Germans take their Christmas cookies very seriously, and my mother was no exception. I can safely say that she devoted the month of December to baking. There were spritz cookies, coconut macaroons, aniseed biscuit, lion’s-tooth, and double-decker cookies with marmalade between the layers. Some of the cookies required special attachments, cookie cutters or sheets. The anise biscuits had to dry overnight. But none of these required as much planning as cinnamon waffles (Zimtwaffeln).
My dad’s sister was the only one in the family who owned a cinnamon waffle iron and my mother borrowed it every year. That required two trips – one to pick it up and one to drop it off – and of course, one had to make sure my aunt didn’t need it herself during the requested timeframe. After my aunt passed away, my cousin inherited the iron and offered it my mom. My mom then confessed that she enjoyed those visits most of all!
The waffle iron had six compartments with different motives in each one and two long handles to keep the fingers from roasting while turning it over the fire of the coal oven. Mmm, they were delicious!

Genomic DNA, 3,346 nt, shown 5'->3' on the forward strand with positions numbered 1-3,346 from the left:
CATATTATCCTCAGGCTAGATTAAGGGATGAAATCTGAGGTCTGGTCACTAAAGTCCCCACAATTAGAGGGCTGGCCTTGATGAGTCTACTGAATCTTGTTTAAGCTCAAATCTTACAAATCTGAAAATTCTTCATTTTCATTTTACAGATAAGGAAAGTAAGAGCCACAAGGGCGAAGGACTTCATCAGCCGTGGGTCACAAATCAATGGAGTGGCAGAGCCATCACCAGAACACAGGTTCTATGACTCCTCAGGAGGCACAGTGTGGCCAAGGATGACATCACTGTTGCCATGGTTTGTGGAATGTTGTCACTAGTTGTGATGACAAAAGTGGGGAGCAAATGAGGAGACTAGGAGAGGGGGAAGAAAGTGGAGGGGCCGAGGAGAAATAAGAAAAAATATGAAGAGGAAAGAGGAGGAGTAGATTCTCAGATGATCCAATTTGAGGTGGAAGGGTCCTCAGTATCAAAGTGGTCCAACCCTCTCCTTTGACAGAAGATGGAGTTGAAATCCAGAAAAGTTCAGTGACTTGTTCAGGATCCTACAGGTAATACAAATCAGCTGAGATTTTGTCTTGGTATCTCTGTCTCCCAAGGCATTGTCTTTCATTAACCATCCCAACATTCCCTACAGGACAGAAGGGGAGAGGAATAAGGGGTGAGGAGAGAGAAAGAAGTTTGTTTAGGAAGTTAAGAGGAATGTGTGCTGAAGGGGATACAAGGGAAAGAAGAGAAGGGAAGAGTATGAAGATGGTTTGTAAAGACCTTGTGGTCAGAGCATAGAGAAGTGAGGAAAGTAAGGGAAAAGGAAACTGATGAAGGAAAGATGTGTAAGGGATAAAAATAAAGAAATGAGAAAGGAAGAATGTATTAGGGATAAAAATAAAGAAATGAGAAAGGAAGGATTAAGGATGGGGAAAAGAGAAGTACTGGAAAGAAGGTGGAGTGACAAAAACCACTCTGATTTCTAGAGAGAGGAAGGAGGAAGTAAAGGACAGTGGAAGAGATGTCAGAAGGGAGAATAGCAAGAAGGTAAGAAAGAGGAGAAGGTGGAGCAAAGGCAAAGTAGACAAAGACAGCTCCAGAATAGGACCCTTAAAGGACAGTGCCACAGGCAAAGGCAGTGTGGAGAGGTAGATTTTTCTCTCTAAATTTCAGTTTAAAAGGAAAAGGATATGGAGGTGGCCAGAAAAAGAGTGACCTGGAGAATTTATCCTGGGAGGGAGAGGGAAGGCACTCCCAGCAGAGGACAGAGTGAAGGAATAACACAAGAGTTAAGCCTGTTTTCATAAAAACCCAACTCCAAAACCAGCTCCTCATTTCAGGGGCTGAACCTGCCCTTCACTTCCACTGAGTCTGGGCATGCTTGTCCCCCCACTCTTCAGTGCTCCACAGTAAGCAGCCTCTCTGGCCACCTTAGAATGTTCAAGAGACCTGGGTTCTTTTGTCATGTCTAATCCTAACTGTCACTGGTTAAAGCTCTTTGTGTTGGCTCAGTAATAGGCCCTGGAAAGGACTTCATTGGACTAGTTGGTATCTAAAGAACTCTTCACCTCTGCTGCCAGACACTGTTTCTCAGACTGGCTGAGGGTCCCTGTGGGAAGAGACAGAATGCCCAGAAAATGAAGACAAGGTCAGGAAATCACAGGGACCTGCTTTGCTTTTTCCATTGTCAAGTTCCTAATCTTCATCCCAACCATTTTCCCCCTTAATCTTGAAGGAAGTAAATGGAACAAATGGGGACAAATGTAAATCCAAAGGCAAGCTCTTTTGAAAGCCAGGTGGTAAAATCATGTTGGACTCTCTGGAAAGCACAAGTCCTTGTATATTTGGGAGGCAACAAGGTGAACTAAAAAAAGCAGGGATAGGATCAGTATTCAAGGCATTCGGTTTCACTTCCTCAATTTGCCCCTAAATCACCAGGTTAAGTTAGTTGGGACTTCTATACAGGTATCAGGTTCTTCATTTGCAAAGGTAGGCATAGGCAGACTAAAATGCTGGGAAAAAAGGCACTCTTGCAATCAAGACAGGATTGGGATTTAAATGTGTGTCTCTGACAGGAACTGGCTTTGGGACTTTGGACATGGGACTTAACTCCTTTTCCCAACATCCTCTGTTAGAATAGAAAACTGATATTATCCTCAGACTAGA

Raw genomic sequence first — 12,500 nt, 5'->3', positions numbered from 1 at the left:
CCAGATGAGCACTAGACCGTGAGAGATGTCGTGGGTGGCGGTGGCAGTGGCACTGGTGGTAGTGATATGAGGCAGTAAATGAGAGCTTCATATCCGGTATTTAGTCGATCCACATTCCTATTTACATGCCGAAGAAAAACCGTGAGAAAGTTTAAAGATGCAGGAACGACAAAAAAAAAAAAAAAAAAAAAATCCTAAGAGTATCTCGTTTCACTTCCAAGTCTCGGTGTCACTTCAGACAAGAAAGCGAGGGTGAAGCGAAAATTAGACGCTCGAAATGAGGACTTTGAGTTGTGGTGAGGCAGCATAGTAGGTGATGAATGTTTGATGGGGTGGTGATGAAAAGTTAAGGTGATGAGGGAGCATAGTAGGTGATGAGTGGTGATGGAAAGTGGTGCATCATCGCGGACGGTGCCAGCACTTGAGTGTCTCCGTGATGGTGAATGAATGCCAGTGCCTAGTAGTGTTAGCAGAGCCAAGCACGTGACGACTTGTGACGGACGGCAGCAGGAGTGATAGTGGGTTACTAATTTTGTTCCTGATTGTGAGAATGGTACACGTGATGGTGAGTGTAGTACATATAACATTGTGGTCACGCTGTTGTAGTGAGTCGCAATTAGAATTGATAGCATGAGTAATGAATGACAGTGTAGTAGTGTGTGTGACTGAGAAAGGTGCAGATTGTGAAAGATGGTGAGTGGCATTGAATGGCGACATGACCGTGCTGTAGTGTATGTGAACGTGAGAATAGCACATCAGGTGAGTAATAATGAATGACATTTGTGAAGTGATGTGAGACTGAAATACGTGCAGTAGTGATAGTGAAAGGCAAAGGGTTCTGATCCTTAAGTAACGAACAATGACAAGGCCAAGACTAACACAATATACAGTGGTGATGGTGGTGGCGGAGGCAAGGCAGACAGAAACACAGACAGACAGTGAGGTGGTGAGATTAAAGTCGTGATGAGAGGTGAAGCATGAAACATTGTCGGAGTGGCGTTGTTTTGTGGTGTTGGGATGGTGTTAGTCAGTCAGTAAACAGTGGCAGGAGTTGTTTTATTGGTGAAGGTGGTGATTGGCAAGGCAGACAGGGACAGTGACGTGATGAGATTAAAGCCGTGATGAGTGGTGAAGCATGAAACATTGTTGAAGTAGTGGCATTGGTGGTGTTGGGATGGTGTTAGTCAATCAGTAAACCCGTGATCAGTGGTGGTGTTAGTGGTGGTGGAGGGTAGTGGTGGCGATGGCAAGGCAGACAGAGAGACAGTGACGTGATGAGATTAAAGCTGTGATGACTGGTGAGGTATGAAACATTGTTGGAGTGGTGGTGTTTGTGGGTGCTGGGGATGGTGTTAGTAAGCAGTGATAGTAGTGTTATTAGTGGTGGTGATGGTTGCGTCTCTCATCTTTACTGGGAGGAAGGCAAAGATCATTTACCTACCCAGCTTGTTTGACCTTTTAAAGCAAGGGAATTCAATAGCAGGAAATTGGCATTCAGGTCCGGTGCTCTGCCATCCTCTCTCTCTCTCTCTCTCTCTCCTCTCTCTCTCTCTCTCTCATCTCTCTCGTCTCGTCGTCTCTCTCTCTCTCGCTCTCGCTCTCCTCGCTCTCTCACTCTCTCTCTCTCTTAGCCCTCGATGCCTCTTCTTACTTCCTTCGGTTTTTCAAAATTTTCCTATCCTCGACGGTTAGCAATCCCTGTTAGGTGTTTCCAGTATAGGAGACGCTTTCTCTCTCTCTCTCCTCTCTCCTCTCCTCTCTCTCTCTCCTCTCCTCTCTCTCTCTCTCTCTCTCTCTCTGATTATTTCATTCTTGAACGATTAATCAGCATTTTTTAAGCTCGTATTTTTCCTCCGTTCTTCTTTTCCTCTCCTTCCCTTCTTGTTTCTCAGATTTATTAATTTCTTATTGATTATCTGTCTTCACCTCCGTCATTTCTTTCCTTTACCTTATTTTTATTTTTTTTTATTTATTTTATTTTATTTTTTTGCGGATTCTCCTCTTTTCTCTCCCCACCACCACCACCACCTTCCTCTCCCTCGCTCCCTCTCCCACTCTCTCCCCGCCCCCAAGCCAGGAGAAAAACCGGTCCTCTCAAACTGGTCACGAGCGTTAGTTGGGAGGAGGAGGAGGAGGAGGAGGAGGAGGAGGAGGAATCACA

After baking the cookies, my mom stored them in tin cans on top of my parents’ wardrobe – to keep us kids from stealing them. However, the biggest offender was always my dad, who had much fun in sneaking a handful of cookies every day. I’m sure they would have tasted less delicious if no stealth had been required.
When Christmas arrived we kids would pick up our gifts from our godfather and godmother. It was obligatory to receive a bag full of cookies with the gift. That gave us a tasting of other recipes, back before the days when grocery stores sold cookies year-round. For children – and adults – with a sweet tooth, December in Germany was, and still is, heavenly.